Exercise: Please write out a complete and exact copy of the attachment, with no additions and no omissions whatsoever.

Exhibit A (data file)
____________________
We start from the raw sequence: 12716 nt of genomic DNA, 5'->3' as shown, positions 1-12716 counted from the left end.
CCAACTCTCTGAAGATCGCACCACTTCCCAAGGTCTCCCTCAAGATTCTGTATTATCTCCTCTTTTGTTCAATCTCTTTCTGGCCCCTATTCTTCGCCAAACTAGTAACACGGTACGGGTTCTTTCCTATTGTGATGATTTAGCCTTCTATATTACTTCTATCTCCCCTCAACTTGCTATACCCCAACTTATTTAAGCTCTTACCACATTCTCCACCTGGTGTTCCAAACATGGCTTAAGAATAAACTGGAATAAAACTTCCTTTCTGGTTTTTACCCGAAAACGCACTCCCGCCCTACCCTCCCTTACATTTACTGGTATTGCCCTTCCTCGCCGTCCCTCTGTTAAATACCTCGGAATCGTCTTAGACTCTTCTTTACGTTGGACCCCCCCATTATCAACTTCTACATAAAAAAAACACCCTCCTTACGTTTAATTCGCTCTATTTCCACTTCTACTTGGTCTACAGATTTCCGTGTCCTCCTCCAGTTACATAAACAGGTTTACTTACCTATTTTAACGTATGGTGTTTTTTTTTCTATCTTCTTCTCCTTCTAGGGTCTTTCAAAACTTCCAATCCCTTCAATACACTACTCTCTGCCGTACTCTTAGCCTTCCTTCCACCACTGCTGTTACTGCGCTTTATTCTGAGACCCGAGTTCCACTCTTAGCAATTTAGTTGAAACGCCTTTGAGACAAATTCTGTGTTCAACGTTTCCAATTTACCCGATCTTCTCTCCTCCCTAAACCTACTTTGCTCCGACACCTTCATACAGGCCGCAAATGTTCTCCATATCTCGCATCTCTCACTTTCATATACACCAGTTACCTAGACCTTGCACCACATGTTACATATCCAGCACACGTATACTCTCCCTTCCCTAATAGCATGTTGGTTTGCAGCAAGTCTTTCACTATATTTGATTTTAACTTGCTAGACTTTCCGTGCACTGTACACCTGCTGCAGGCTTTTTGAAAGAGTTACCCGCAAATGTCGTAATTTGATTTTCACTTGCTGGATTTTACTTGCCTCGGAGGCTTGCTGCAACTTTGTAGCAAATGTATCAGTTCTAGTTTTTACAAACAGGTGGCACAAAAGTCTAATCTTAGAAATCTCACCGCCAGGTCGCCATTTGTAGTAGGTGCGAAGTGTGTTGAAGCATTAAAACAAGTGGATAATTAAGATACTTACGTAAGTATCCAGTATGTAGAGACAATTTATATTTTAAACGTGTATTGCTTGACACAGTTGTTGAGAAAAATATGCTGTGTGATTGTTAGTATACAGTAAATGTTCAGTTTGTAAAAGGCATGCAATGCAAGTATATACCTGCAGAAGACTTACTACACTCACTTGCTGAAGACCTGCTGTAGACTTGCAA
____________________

We start from the raw sequence: 12716 nt of genomic DNA, 5'->3' as shown, positions 1-12716 counted from the left end.
CCAACTCTCTGAAGATCGCACCACTTCCCAAGGTCTCCCTCAAGATTCTGTATTATCTCCTCTTTTGTTCAATCTCTTTCTGGCCCCTATTCTTCGCCAAACTAGTAACACGGTACGGGTTCTTTCCTATTGTGATGATTTAGCCTTCTATATTACTTCTATCTCCCCTCAACTTGCTATACCCCAACTTATTTAAGCTCTTACCACATTCTCCACCTGGTGTTCCAAACATGGCTTAAGAATAAACTGGAATAAAACTTCCTTTCTGGTTTTTACCCGAAAACGCACTCCCGCCCTACCCTCCCTTACATTTACTGGTATTGCCCTTCCTCGCCGTCCCTCTGTTAAATACCTCGGAATCGTCTTAGACTCTTCTTTACGTTGGACCCCCCCATTATCAACTTCTACATAAAAAAAACACCCTCCTTACGTTTAATTCGCTCTATTTCCACTTCTACTTGGTCTACAGATTTCCGTGTCCTCCTCCAGTTACATAAACAGGTTTACTTACCTATTTTAACGTATGGTGTTTTTTTTTCTATCTTCTTCTCCTTCTAGGGTCTTTCAAAACTTCCAATCCCTTCAATACACTACTCTCTGCCGTACTCTTAGCCTTCCTTCCACCACTGCTGTTACTGCGCTTTATTCTGAGACCCGAGTTCCACTCTTAGCAATTTAGTTGAAACGCCTTTGAGACAAATTCTGTGTTCAACGTTTCCAATTTACCCGATCTTCTCTCCTCCCTAAACCTACTTTGCTCCGACACCTTCATACAGGCCGCAAATGTTCTCCATATCTCGCATCTCTCACTTTCATATACACCAGTTACCTAGACCTTGCACCACATGTTACATATCCAGCACACGTATACTCTCCCTTCCCTAATAGCATGTTGGTTTGCAGCAAGTCTTTCACTATATTTGATTTTAACTTGCTAGACTTTCCGTGCACTGTACACCTGCTGCAGGCTTTTTGAAAGAGTTACCCGCAAATGTCGTAATTTGATTTTCACTTGCTGGATTTTACTTGCCTCGGAGGCTTGCTGCAACTTTGTAGCAAATGTATCAGTTCTAGTTTTTACAAACAGGTGGCACAAAAGTCTAATCTTAGAAATCTCACCGCCAGGTCGCCATTTGTAGTAGGTGCGAAGTGTGTTGAAGCATTAAAACAAGTGGATAATTAAGATACTTACGTAAGTATCCAGTATGTAGAGACAATTTATATTTTAAACGTGTATTGCTTGACACAGTTGTTGAGAAAAATATGCTGTGTGATTGTTAGTATACAGTAAATGTTCAGTTTGTAAAAGGCATGCAATGCAAGTATATACCTGCAGAAGACTTACTACACTCACTTGCTGAAGACCTGCTGTAGACTTGCAA